Parents may have been understandably worried reading recent headlines announcing:
In Australia, up to one in 10 babies and one in 20 older children have a food allergy. In children with a food allergy, allergic reactions can be severe, and lead to hospitalisation and even, occasionally, death.
But when it comes to baby wipes, parents can rest easy. Because, contrary to the headlines, the study being reported on did not provide evidence that using baby wipes increases a child’s risk of developing a food allergy.
In fact, baby wipes weren’t analysed, nor did they feature, in the study at all. Plus, the study was in mice, not humans.
The study was published in the Journal of Allergy and Clinical Immunology. Its main aim was to look at how damage to the skin barrier, as occurs with eczema, contributes to the development of food allergy.
We know from other studies that skin barrier damage might be an important factor in children’s food allergies. Infants with eczema are more likely to develop food allergies. We also know that children with some genetic mutations that affect the skin have more food allergies.
Researchers used mice to model a type of food allergy in humans, known as IgE-mediated food allergy. People with this allergy develop “sensitisation” to certain foods, such as peanuts. Some of these sensitised people then develop an allergic reaction when they eat the food.
At this stage, it is thought that sensitisation could occur in humans through skin exposure, but studies haven’t yet proven the link.
The researchers used newborn mice with genetic defects in skin barrier function genes and took several steps to cause the mice to develop reactions to peanut.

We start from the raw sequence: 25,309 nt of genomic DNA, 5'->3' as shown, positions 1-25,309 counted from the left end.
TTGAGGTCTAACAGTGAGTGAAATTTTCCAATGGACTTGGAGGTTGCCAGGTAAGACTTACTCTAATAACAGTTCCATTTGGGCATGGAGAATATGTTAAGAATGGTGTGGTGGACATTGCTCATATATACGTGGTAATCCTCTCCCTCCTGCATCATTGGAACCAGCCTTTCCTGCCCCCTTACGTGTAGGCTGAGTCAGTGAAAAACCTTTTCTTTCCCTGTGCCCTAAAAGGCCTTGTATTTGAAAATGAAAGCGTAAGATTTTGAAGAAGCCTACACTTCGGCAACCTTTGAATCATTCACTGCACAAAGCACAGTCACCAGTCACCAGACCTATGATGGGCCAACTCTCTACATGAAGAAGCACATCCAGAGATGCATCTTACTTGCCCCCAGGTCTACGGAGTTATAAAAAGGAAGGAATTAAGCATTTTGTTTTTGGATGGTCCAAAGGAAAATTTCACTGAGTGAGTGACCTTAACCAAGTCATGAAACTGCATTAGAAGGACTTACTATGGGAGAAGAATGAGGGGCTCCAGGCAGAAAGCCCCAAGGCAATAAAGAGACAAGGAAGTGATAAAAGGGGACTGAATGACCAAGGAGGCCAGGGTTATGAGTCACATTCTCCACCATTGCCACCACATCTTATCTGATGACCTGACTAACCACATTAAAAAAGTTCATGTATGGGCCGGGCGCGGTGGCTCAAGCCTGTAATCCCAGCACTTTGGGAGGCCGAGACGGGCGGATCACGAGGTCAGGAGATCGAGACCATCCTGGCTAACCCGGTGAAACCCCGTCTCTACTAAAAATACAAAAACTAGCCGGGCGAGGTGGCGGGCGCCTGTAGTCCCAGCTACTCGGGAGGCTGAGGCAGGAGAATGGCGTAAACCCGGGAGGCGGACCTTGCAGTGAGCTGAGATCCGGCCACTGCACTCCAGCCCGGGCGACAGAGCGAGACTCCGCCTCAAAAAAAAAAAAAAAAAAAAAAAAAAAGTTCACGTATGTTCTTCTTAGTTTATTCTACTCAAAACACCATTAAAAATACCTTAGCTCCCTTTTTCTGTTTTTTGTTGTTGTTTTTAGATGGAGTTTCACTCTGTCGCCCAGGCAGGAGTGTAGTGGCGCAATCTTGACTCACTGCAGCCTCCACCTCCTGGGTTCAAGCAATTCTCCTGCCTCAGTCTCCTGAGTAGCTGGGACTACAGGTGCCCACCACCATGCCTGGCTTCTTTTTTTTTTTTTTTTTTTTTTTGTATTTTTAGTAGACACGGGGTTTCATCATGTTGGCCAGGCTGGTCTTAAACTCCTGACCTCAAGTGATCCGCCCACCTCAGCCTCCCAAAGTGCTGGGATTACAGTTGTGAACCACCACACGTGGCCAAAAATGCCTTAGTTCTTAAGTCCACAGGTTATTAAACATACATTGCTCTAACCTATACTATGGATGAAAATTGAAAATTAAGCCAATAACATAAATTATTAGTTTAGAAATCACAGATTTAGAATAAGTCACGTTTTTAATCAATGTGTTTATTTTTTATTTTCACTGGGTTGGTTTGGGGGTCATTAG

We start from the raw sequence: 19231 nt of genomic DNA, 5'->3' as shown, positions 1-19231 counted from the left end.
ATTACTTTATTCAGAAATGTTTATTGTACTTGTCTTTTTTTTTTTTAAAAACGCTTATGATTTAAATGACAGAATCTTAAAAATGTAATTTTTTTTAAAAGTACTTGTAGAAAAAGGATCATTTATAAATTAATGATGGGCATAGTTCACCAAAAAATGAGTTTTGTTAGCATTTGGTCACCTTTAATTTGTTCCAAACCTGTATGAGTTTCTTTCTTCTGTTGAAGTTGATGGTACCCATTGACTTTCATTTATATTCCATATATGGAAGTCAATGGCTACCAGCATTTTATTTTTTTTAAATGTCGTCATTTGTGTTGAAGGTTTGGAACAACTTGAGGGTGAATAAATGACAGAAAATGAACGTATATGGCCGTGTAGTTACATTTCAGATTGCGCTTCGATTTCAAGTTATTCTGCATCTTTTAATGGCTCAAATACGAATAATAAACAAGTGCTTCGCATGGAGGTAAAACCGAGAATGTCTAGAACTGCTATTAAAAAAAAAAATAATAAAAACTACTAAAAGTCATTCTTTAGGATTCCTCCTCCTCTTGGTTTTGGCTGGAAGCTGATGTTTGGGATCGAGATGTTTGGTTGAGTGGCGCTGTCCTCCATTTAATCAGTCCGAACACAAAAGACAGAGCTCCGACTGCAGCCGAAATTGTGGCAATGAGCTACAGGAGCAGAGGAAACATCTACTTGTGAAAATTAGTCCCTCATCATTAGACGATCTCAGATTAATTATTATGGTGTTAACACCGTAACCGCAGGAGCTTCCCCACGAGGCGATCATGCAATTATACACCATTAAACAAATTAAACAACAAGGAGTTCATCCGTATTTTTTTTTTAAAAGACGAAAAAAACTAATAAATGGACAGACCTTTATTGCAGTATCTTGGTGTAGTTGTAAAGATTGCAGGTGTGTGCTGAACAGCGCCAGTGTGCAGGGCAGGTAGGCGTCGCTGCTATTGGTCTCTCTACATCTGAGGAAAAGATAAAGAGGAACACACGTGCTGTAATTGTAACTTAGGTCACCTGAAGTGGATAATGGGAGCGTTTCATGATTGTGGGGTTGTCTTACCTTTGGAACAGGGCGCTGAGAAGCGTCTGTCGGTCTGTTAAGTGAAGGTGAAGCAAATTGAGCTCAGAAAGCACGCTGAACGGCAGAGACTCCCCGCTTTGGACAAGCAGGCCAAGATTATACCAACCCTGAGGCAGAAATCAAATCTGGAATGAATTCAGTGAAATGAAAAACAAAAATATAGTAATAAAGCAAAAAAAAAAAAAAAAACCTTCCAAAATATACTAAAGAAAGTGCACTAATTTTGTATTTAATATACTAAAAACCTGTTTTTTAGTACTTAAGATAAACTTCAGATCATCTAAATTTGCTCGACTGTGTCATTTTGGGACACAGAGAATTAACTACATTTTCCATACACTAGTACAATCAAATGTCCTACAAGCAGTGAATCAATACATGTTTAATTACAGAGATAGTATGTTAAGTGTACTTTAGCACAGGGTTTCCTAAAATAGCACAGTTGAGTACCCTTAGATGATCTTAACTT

They first applied sodium dodecyl sulfate, a chemical often found in soap, on the mouse’s skin, to stop the next solution from rolling off the skin.
Then they applied drops containing peanut and environmental allergens found in house dust to their skin at regular intervals to cause “sensitisation”. They then gave the peanut orally.
The researchers tested mice for reactions that may indicate food allergy, such as a drop in body temperature after oral peanut exposure.
Environmental allergens from house dust were used because researchers have previously shown that house dust may contain peanut proteins. They also showed that children growing up in environments with more peanut in the dust more often develop peanut allergy, but only if they also have genetic mutations affecting the skin barrier.
What were the results?
The researchers showed they could cause peanut allergy in newborn mice with genetic defects in skin barrier function by exposing the mice to peanut along with house dust allergens through the skin.
Without the house dust allergens, none of the other triggers (sodium dodecyl sulfate, peanut, skin barrier mutations) had any effect.
This suggests that sensitisation to peanut can occur through the skin in this mouse model, but only in the presence of environmental allergens. The newborn mice required both genetic defects in skin barrier function and skin exposure to peanut and components of house dust to develop the allergy.
However, it is not clear from this study alone that these same factors are also necessary for food allergy in children.